3 Disasters I Barely Avoided While Finding Epic Product Market Fit

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Peter Shallard
CEO | Commit Action |

This article is a behind-the-scenes opening of the kimono. It’s particularly relevant for hardcore Commit Action fans and members (hi friends!) who want to know how we do things internally.

It’s also for any business owner who’s struggled to find the absolute center of the bullseye in terms of product-market-fit.

I’m humbly offering up the costly, painful product-market-fit learnings we’ve made here at CA. I personally could’ve used these lessons years ago.

In 2017, something really clicked. These hard won epiphanies doubled the size of our business (and doubled it again) in the last year.

(Actually, it happened over about 16 months from mid 2016 onwards. Because calendar dates are meaningless and real life isn’t that well organized.)

Anyway, I started this company – like most entrepreneurs – for kinda the wrong reasons.

Well… if we rewind far enough… I actually started my first business for the biggest “wrong reason” of all: I thought starting my own therapy practice would be easier than getting a job.

(Imagine hitting that learning curve!)

By the time Commit Action was a sparkle in my eye, I was pretty established as The Shrink for Entrepreneurs. I wanted to build something that scaled, I wanted to serve the wider audience outside of the tiny cadre of elite startup founders on my client roster.

Most of all, I wanted to rid the world of procrastination.

I got lucky with Commit Action. I got lucky, because I made a few BIG mistakes and found success anyway.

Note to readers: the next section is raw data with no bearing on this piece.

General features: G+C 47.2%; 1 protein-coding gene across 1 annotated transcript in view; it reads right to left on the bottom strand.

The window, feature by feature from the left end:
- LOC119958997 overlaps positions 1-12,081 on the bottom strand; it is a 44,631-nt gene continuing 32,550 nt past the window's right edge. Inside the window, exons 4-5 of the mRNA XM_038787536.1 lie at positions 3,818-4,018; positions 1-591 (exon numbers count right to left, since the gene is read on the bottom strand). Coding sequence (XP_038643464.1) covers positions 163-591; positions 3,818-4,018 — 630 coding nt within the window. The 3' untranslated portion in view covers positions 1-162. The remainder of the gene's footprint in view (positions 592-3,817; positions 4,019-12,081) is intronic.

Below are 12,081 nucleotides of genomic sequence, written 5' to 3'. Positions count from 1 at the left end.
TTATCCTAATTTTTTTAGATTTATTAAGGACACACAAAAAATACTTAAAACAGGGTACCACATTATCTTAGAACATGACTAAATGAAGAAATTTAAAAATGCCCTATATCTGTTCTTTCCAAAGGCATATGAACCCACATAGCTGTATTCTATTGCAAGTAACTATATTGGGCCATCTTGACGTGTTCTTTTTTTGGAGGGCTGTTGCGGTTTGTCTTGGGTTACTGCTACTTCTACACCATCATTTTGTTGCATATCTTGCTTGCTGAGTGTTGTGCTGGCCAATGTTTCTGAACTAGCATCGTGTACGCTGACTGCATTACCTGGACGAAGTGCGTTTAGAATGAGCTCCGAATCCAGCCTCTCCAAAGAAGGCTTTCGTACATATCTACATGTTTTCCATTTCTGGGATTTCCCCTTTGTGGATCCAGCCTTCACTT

First mistake: Building a company for you, instead of for your customers

I never stopped to ask if our customers actually wanted to rid the world of procrastination. Hell, I never even considered if it was the biggest problem they had.

The most subtly dangerous thing about turning some crazy idea you have into a business… is that there’s always someone who’ll resonate with it.

We sold out Commit Action’s initial “beta” test within a week, so we thought we had found enough customers who resonated with this core “procrastination fix” premise. We checked the “Validation box” in our Lean Startup playbook and started building.

The good luck of finding those procrastinating customers was a kind of bad luck in disguise:

The fact that a few people were willing to pay money for that solution sent us on a marketing wild goose chase… at the expense of realizing we’d stumbled upon a different kind of magic.

For the next few years, we worked our asses off to market-to and acquire procrastinating customers. All the while, ignoring a much bigger opportunity right under our noses.

Second mistake: Not talking to customers (and really listening to them)

We got lucky because our best customers were smart enough to see beyond our marketing. Our biggest fans found a value in our service beyond “fixing procrastination”.

It wasn’t until I actually started engaging one-to-one with customers – really getting to know them – that things started to click.

If I had to describe 2017 with a single word, it’s empathy.

Empathy in entrepreneurship is taking the time (and having the curiosity) to find out what your customer really wants, rather than just assuming. It’s being able to listen, actively. It’s been able to step into someone else’s shoes.

Most of all, it’s being able to realize that even though you know about these empathy ideas, actually USING them requires extraordinary effort.

Empathy (and the genuine insights it generates) won’t come naturally. No one should take it for granted. And if you think you’re nailing it, you’re probably not.

One specific example is chiseled into my memory from last year:

I had a IM conversation with a CA customer who was telling me – emphatically – that Commit Action wasn’t important to him for preventing procrastination. Instead, he said, he treasured CA because it kept him focused and accountable on a handful of high leverage actions that typically would otherwise fall by the wayside.

He said he used CA to be more mindful and deliberate about putting his time and energy where he wanted it. Rather than allowing urgent business stuff to swallow his schedule alive. He viewed our service as tool to focus him on behaviors that in turn led to him having more control over his time, to intentionally sculpt his lifestyle.